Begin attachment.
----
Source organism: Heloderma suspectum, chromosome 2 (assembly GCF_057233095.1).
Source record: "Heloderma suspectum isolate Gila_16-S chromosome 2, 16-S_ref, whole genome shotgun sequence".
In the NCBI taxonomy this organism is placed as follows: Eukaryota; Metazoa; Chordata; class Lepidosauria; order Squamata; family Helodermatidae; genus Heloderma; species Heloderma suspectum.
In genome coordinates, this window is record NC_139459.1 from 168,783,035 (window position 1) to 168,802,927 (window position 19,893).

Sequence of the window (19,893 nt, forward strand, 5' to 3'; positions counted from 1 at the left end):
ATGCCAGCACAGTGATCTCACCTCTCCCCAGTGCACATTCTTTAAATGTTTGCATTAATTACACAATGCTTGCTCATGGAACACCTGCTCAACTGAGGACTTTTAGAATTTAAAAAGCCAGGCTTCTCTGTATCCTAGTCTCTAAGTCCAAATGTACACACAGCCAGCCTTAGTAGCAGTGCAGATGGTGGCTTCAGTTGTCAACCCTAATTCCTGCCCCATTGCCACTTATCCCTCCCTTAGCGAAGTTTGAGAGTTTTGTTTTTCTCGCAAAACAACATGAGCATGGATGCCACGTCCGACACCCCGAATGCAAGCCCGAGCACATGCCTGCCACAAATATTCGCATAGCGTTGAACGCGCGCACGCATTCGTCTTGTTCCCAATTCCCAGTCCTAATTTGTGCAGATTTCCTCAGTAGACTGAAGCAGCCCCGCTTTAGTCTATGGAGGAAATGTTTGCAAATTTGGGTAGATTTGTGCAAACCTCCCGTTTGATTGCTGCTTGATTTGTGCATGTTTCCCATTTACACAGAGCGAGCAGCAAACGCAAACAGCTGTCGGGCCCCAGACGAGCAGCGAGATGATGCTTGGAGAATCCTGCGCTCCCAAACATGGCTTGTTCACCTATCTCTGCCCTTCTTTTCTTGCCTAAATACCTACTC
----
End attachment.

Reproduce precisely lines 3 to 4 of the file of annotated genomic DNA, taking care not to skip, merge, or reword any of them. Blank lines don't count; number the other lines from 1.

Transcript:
In the NCBI taxonomy this organism is placed as follows: Eukaryota; Metazoa; Chordata; class Lepidosauria; order Squamata; family Helodermatidae; genus Heloderma; species Heloderma suspectum.
In genome coordinates, this window is record NC_139459.1 from 168,783,035 (window position 1) to 168,802,927 (window position 19,893).